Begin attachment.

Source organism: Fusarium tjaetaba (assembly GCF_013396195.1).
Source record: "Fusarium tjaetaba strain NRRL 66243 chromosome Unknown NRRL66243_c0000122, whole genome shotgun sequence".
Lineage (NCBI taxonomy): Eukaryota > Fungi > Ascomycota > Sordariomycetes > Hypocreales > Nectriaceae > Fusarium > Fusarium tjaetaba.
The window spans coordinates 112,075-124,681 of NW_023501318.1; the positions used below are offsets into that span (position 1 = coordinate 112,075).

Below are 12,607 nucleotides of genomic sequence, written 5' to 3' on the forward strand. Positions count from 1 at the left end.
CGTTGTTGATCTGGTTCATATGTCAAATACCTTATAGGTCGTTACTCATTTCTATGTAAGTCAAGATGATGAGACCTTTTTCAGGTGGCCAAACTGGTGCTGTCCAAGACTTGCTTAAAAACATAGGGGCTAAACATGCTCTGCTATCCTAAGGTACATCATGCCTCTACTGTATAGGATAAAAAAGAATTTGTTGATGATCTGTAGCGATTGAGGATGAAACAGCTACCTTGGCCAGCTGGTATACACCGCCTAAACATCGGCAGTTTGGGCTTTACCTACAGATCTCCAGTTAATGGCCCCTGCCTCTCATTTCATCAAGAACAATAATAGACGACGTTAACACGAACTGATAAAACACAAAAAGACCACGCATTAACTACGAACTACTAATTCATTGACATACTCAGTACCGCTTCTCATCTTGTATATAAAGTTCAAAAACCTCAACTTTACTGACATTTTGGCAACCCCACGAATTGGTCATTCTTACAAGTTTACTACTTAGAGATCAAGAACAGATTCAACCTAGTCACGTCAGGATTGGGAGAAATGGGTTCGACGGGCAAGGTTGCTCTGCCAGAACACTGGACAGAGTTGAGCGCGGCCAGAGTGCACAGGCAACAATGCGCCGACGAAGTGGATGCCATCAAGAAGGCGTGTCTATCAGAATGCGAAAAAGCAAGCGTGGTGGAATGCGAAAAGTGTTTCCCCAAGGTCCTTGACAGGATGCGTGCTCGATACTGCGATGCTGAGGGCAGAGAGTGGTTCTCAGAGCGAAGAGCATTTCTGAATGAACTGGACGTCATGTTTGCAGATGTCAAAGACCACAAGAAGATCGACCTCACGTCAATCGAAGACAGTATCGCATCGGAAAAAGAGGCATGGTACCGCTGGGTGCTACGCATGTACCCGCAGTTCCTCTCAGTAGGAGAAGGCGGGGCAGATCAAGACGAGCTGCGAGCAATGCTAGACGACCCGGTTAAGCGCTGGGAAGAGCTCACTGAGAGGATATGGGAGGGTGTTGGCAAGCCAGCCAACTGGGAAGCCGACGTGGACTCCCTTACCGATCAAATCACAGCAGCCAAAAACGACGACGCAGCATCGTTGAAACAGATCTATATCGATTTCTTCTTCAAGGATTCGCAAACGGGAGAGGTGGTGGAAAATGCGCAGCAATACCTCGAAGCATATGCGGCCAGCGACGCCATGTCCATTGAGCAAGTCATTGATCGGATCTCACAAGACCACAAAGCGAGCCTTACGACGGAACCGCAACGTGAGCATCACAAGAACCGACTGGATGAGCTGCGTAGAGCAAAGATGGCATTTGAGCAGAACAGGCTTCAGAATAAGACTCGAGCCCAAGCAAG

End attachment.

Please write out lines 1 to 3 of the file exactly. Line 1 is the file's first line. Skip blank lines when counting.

Source organism: Fusarium tjaetaba (assembly GCF_013396195.1).
Source record: "Fusarium tjaetaba strain NRRL 66243 chromosome Unknown NRRL66243_c0000122, whole genome shotgun sequence".
Lineage (NCBI taxonomy): Eukaryota > Fungi > Ascomycota > Sordariomycetes > Hypocreales > Nectriaceae > Fusarium > Fusarium tjaetaba.